Widows Anonymous is a sacred space where five women come together to share their true experience with grief. Not the pretty lace hanky, tidy grieving, that is expected of women. But rather, the wild ride of contradictory feelings that swing from moment to moment as the characters grasp to adjust to their new reality… Once upon a time they were wives, now they are widows.
Though the topic is widowhood, it is also about the great journey we undertake when we are cracked open by tragedy, broken apart by circumstances, and then must somehow find our way forward.
It is also an honoring: of how deeply we can love, how deeply we will mourn, and yet somehow, still rise to meet another day.
With “Widows Anonymous” my great hope is that we will allow ourselves to be cracked open to feel, revel, commune in the glorious, terrifying, exhilarating thing that is the human experience. And when the lights go dark, and we leave the theater, that we will feel a little more connected, a little more grateful … for the life we have been given, and for the ones we have loved.
“You are invited to join us on this journey. For a little while, walk with us, dance with us, weep with us, laugh with us, it’s ok to laugh with us, as we step big and small towards an ever-shifting future. We ask that you judge not too harshly to what is shared, confessed, purged, in these fires of grief. For it is a hard journey, a lonely journey, to the other side, and none of us escapes unscathed.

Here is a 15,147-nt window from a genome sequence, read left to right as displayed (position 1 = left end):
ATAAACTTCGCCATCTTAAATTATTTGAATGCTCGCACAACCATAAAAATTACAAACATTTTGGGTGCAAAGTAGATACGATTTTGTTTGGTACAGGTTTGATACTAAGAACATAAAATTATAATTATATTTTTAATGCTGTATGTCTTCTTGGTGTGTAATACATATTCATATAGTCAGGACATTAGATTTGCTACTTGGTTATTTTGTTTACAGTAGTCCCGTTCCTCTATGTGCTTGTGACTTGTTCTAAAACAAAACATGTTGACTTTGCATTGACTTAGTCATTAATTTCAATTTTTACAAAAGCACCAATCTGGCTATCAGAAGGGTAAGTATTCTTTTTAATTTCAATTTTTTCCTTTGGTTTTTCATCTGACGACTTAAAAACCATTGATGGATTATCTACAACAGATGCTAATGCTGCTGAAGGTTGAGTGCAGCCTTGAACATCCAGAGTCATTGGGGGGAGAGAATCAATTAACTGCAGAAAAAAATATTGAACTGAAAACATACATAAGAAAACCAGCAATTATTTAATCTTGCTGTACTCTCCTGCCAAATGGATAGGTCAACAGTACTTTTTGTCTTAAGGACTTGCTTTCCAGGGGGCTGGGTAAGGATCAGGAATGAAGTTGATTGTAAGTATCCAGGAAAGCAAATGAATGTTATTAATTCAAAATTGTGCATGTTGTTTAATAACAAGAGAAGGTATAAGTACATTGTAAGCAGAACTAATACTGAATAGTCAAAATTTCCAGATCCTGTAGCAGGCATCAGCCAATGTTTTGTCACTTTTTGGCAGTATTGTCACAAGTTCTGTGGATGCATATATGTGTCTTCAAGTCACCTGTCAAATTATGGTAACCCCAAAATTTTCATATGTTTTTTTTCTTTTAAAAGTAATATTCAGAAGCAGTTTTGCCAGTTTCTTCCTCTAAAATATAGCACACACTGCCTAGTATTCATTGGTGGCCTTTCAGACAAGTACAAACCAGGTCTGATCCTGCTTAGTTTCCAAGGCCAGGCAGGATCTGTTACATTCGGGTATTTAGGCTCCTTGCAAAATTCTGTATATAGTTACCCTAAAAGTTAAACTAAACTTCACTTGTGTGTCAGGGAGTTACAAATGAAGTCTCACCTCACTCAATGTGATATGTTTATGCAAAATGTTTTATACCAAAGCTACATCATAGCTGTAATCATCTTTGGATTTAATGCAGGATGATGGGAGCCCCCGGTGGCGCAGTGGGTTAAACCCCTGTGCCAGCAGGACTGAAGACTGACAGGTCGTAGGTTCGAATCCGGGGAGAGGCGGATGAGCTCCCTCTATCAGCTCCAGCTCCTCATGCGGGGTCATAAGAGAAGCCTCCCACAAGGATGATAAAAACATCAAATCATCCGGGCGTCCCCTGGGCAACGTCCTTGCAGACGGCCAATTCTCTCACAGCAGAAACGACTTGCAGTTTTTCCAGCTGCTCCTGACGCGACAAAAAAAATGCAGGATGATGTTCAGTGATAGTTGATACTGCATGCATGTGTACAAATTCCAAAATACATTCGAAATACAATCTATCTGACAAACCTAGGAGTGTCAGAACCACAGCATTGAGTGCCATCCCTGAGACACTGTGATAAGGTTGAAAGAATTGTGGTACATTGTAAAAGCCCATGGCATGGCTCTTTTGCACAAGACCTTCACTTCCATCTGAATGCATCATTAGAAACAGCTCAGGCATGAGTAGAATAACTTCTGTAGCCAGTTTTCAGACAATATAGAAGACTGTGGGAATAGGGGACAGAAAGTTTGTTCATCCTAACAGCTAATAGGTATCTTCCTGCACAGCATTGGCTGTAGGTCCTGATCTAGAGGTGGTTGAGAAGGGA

Once upon a time we were wives. Now we are widows.”
“In their great generosity, the hospital where my husband died, on their operating table, during what was supposed to be a simple procedure, in their great generosity, they gave me free parking. I kid you not, like it was some great gift. “Ma’am,” In all seriousness, “Ma’am, we’d like to validate your parking.” How about you validating my husband? Validate my fucking husband. (sorry) I’m sure they meant well.”
“Even as I cry, there is a part of me that realizes I can do whatever I want to now. I could paint my room red if I want to. Cut down that god-awful bush if I want to. Sleep in peace without his snoring. In the beginning, the steps are small. I throw away an old blanket I always hated. Then I painted our, my, bedroom. Then I pulled up all that grass he used to mow every weekend and plant it with flowers. Then I fire the accountant and got someone new. Someone who looks at me, not my tits when I talk, at tax time.”